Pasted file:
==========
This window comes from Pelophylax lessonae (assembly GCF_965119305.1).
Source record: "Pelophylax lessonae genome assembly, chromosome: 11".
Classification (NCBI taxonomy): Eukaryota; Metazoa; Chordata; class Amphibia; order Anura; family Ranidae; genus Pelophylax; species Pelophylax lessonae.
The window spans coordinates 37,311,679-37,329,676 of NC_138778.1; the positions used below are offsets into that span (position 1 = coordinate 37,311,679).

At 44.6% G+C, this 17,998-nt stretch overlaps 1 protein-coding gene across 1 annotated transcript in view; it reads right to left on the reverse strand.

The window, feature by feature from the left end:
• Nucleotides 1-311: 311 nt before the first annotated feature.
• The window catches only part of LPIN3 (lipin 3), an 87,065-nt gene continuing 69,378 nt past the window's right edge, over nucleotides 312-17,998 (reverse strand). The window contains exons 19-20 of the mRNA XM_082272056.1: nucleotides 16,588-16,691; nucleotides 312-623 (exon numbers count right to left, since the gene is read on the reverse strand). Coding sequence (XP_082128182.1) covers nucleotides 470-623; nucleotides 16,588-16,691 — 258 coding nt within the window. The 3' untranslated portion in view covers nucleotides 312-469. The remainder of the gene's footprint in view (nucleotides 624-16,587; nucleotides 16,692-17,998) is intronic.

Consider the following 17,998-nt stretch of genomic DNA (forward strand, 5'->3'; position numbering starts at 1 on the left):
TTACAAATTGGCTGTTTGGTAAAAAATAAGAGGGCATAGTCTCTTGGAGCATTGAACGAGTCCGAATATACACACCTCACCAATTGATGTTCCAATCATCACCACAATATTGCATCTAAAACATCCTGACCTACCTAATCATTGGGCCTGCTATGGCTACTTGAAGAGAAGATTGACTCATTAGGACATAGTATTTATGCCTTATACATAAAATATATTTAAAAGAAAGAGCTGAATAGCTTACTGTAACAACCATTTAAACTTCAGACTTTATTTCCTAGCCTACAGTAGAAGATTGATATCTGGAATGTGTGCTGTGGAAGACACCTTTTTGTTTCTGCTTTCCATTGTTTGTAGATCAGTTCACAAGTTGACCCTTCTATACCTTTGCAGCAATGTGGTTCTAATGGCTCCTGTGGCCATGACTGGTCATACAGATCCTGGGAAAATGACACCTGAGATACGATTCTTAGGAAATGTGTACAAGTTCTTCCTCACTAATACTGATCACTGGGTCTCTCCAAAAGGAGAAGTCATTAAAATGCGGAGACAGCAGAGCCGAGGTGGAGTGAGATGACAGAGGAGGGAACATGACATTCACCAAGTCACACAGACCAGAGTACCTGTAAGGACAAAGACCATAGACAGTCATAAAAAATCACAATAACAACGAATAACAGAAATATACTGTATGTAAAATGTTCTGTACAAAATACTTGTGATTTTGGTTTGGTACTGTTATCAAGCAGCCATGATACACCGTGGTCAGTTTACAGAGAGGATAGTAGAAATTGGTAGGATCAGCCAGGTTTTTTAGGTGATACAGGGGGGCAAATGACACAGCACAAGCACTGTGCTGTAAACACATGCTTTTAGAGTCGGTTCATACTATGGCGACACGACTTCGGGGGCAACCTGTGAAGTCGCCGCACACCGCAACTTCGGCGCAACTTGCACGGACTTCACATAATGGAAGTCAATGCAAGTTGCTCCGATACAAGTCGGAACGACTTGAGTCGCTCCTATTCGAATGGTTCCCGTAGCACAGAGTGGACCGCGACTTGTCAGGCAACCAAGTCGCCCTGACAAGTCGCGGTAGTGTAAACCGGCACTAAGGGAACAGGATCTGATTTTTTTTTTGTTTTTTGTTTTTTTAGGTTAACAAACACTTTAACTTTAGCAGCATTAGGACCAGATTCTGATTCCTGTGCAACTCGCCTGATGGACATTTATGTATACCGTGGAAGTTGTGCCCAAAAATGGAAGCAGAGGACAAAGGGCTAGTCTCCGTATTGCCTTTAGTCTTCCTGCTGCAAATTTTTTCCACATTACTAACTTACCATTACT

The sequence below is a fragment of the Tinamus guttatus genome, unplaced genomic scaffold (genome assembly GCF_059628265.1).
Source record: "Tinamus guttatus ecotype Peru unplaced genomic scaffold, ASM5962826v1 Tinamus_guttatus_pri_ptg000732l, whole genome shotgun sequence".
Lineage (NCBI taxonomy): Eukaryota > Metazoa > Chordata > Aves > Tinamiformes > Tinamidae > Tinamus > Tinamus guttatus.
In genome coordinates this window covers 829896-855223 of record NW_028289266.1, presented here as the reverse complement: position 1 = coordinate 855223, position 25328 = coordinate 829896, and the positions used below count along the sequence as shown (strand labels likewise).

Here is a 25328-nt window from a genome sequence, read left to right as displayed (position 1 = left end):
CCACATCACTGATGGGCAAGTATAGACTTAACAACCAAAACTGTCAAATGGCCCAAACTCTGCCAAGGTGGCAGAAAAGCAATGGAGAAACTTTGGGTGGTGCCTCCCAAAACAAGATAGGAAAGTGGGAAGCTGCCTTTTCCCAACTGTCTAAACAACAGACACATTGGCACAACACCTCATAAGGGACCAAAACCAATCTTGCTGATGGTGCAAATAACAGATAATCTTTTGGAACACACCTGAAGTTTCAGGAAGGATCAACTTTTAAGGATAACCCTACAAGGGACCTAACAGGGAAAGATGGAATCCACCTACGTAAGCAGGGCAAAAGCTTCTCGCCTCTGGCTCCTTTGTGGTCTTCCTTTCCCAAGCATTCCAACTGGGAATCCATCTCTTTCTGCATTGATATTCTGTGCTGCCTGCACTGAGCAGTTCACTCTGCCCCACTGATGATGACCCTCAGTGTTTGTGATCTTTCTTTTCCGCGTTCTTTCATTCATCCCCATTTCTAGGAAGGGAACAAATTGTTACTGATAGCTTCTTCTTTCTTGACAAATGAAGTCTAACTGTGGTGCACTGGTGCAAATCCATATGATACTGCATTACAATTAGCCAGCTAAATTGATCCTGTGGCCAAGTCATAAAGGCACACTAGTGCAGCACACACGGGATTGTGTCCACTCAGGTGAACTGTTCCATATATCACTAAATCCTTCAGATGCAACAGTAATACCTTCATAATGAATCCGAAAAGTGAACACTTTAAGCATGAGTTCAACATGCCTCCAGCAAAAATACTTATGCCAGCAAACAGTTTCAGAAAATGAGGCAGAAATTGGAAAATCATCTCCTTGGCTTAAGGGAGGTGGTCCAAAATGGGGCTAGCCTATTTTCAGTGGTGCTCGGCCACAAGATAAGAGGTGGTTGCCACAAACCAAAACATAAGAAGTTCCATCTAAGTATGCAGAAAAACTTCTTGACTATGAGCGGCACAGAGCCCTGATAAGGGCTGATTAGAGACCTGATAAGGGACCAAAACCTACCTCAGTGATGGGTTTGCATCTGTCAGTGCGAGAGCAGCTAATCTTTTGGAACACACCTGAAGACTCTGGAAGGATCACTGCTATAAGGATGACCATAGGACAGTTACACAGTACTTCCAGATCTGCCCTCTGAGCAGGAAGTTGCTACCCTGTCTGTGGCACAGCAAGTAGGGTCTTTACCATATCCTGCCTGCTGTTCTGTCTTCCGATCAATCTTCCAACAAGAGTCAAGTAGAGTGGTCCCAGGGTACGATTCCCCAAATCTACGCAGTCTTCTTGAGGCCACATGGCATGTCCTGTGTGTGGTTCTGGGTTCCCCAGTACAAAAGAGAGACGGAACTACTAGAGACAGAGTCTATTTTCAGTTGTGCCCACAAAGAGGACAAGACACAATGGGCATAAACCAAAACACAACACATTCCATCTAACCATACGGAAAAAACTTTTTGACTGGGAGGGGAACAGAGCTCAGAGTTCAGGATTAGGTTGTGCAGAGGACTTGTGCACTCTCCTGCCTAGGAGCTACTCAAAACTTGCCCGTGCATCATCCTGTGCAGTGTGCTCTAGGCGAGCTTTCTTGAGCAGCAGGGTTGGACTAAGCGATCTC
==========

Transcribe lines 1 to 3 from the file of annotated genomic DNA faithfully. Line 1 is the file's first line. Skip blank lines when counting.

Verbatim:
This window comes from Pelophylax lessonae (assembly GCF_965119305.1).
Source record: "Pelophylax lessonae genome assembly, chromosome: 11".
Classification (NCBI taxonomy): Eukaryota; Metazoa; Chordata; class Amphibia; order Anura; family Ranidae; genus Pelophylax; species Pelophylax lessonae.